Kirkus Reviews
2014-01-22
It's a treasure trove: one dozen previously unpublished lyrical songs illustrated by the likes of Jonathan Bean, Carin Berger and Melissa Sweet. In an introduction, estate editor Amy Gary explains how she found a trunk in Brown's sister's barn filled with unpublished manuscripts with Brown's handwritten notes along with musical scores of her words. They were written in 1952, the last year of her life, when she was traveling in France for a book tour and under contract to create songs for a new children's record company. Brown's intent was to capture the spirit of a child's world in her songs as she had done with her stories. As the opening to "The Secret Song" demonstrates, the simple rhymes have Brown's trademark charm: "Who saw the petals / Drop from the rose? / ‘I,' said the spider. / ‘But nobody knows.' / Who saw the sunset / Flash on a bird? / ‘I,' said the fish. / ‘But nobody heard.' " Each song is presented on one double-page spread, each illustrated by a different artist (uncredited until an ending recap), in a rather staid book design that does not rise to meet the buoyancy of the lyrics. Nevertheless, children will enjoy the whimsical scenes, and adult mavens of children's literature will appreciate and delight in the background of the discovery. (CD) (Picture book. 3-5)
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Product Details

  • ISBN-13: 9781454904465
  • Publisher: Sterling Children's Books
  • Publication date: 3/4/2014
  • Pages: 28
  • Sales rank: 45,229
  • Age range: 3 - 6 Years
  • Product dimensions: 10.10 (w) x 10.20 (h) x 0.60 (d)

Meet the Author

Margaret Wise Brown is one of the most popular children's authors of all time; her classic Goodnight Moon (HarperFestival), illustrated by Clement Hurd, has sold more than twenty-four million copies and her books—including Big Red Barn (Harper Festival), The Runaway Bunny (HarperCollins), and The Golden Egg Book (Simon & Schuster)—have never been out of print. Several generations have grown up with her timeless stories and her influence has been felt around the world.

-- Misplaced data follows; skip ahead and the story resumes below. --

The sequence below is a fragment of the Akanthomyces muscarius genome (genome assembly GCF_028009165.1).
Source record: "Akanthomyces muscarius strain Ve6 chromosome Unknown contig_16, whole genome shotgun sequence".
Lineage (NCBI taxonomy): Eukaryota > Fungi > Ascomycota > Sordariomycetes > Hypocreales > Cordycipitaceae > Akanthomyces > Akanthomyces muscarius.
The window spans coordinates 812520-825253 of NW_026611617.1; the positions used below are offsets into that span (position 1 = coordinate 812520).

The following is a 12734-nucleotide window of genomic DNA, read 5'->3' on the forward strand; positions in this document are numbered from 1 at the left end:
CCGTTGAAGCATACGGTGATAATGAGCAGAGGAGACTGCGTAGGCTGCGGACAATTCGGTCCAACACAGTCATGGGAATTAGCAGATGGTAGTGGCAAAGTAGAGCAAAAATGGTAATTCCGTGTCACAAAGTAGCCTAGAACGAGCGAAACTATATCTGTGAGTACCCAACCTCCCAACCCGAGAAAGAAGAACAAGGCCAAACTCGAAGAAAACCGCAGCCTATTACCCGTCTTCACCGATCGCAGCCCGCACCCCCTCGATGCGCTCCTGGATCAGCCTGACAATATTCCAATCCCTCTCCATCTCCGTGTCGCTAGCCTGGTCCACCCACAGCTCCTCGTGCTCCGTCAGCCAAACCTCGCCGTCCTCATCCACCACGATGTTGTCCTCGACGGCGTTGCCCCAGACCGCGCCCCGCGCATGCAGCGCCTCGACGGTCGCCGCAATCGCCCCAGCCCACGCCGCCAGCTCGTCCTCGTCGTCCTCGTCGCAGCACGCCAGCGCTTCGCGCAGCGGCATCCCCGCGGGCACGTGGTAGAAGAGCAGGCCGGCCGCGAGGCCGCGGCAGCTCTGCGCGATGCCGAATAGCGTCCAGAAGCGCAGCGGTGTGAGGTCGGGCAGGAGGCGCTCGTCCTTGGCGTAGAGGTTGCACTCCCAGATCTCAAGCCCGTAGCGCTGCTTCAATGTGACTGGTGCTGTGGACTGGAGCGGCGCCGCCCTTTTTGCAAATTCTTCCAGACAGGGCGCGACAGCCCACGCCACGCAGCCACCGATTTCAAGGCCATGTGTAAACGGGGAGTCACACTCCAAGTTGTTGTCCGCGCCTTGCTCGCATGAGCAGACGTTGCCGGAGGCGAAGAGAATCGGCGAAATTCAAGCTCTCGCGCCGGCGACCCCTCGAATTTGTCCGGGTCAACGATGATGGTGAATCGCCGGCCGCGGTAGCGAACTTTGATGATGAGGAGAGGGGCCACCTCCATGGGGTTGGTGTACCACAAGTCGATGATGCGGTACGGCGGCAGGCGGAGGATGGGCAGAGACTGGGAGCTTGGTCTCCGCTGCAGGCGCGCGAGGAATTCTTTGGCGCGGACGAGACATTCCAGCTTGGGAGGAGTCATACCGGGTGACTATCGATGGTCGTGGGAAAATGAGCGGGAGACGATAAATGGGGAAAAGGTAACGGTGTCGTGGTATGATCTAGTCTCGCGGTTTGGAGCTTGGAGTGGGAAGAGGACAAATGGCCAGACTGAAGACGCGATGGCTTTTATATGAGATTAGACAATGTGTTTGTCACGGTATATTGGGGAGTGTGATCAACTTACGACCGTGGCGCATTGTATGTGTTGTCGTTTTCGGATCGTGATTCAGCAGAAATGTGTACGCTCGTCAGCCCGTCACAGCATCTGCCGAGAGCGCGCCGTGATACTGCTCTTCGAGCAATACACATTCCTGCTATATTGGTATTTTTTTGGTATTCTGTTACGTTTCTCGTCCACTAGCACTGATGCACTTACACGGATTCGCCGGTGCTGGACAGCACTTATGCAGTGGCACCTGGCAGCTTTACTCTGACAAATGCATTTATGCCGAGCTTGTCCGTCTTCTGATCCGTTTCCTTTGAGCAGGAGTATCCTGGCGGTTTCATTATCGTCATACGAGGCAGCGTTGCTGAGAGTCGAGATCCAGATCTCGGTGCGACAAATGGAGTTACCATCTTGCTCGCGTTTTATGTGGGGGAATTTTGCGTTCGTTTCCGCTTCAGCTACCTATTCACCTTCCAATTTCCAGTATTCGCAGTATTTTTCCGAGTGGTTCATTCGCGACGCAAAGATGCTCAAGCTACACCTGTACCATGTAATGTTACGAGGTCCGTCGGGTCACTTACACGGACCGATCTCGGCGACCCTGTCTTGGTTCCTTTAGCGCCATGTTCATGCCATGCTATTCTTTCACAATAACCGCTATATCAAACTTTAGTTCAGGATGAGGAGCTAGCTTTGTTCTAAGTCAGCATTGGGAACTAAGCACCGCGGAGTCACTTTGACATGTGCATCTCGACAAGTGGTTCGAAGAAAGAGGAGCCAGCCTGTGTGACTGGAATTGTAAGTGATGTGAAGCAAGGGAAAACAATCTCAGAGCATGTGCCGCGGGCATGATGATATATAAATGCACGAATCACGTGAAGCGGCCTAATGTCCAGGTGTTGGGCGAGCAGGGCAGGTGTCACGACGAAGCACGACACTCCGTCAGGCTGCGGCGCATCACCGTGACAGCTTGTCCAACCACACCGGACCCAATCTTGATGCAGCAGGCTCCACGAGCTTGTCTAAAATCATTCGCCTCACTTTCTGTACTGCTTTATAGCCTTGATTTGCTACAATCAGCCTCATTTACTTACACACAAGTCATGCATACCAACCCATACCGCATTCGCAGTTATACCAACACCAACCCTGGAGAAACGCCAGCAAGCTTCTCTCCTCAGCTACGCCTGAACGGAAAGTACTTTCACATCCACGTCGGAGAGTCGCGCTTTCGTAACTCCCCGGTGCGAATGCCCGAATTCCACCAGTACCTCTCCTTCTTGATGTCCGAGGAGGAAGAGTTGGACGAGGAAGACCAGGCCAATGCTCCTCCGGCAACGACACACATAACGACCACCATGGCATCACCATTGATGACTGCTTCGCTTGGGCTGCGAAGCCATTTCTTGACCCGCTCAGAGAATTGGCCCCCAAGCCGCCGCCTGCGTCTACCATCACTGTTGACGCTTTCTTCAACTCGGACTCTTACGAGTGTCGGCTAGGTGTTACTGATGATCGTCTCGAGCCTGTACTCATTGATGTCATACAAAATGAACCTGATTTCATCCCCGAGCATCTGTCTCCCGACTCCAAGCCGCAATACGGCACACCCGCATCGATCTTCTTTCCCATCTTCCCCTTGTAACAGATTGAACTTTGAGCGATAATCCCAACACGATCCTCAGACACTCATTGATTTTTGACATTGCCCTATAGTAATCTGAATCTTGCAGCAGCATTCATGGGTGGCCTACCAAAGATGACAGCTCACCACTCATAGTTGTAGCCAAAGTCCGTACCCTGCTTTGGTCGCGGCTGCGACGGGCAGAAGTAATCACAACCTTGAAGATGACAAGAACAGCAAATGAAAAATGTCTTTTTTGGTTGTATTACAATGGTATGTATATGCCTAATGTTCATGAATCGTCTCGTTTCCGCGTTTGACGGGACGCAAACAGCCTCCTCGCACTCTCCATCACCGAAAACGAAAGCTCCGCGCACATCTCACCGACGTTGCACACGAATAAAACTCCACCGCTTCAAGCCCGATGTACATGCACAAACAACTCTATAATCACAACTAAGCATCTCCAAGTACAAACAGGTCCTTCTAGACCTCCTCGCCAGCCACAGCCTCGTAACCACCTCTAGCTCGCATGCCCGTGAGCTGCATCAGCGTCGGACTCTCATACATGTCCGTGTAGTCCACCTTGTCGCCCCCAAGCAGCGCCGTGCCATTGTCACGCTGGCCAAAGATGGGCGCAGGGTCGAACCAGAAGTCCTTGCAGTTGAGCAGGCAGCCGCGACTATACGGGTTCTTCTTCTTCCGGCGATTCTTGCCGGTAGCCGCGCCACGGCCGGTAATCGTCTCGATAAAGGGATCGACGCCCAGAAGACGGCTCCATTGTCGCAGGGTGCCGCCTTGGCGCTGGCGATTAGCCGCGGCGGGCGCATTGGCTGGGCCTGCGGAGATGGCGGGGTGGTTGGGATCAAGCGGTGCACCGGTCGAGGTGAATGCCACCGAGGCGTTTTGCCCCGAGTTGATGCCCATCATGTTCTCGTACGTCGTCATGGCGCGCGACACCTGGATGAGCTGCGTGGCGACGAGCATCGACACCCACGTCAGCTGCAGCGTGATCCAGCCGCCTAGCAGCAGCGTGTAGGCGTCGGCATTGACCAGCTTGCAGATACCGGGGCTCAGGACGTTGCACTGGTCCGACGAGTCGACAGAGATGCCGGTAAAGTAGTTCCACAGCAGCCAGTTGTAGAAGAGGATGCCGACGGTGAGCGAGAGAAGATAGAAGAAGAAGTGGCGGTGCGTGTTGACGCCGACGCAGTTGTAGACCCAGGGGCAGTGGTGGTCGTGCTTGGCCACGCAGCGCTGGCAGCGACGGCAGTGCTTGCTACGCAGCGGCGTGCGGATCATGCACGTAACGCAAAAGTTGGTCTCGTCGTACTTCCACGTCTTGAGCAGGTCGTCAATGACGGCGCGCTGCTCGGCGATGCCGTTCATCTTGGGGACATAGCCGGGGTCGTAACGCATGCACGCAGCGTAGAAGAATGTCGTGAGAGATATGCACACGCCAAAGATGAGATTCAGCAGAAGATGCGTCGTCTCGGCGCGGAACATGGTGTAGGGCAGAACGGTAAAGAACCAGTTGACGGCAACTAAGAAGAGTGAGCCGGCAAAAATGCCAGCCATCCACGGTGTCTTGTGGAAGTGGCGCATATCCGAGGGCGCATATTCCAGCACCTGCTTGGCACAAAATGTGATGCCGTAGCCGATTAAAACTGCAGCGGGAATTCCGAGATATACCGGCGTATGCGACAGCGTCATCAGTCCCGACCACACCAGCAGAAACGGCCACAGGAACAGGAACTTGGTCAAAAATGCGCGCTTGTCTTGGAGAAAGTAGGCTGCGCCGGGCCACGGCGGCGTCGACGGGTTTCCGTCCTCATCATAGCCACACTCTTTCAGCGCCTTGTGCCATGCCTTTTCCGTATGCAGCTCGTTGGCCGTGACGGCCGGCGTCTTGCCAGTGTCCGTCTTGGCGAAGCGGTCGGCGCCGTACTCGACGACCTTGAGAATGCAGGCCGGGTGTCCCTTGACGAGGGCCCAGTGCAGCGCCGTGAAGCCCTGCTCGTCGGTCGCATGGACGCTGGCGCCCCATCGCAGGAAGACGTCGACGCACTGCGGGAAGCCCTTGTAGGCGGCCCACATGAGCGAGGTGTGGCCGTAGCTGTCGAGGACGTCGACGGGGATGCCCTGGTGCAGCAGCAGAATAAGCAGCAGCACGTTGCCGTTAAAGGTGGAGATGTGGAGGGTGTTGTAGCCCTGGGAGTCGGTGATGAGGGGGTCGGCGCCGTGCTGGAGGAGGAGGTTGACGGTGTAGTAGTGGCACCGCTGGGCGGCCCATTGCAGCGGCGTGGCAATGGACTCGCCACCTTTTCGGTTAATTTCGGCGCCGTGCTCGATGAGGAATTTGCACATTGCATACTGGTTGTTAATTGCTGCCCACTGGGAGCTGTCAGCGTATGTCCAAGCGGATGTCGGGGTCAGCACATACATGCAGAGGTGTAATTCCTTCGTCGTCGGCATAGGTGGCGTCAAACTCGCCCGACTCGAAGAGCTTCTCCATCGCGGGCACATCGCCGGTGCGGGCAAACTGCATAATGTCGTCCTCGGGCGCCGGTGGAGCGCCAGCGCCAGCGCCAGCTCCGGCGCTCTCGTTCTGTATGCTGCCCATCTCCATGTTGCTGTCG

Biography

When Margaret Wise Brown began to write for young children, most picture books were written by illustrators, whose training and talents lay mainly in the visual arts. Brown, the author of Goodnight Moon, was the first picture-book author to achieve recognition as a writer, and the first, according to historian Barbara Bader, "to make the writing of picture books an art."

After graduating college in 1932, Brown's first ambition was to write literature for adults; but when she entered a program for student teachers in New York, she was thrilled by the experience of working with young children, and inspired by the program's progressive leader, the education reformer Lucy Sprague Mitchell. Mitchell held that stories for very young children should be grounded in "the here and now" rather than nonsense or fantasy. For children aged two to five, she thought, real experience was magical enough without embellishments.

Few children's authors had attempted to write specifically for so young an audience, but Brown quickly proved herself gifted at the task. She was appointed editor of a new publishing firm devoted to children's books, where she cultivated promising new writers and illustrators, helped develop innovations like the board book, and became, as her biographer Leonard S. Marcus notes, "one of the central figures of a period now considered the golden age of the American picture book."

Though Brown was intensely interested in modernist writers like Gertrude Stein (whom she persuaded to write a children's book, The World Is Round), it was a medieval ballad that provided the inspiration for The Runaway Bunny (1942), illustrated by Clement Hurd. The Runaway Bunny was Brown's first departure from the here-and-now style of writing, and became one of her most popular books.

Goodnight Moon, another collaboration with Hurd, appeared in 1947. The story of a little rabbit's bedtime ritual, its rhythmic litany of familiar objects placed it somewhere between the nursery rhyme and the here-and-now story. At first it was only moderately successful, but its popularity gradually climbed, and by 2000, it was among the top 40 best-selling children's books of all time.

The postwar baby boom helped propel sales of Brown's many picture books, including Two Little Trains (1949) and The Important Book (1949). After the author died in 1952, at the age of 42, many of her unpublished manuscripts were illustrated and made into books, but Brown remains best known for Goodnight Moon and The Runaway Bunny.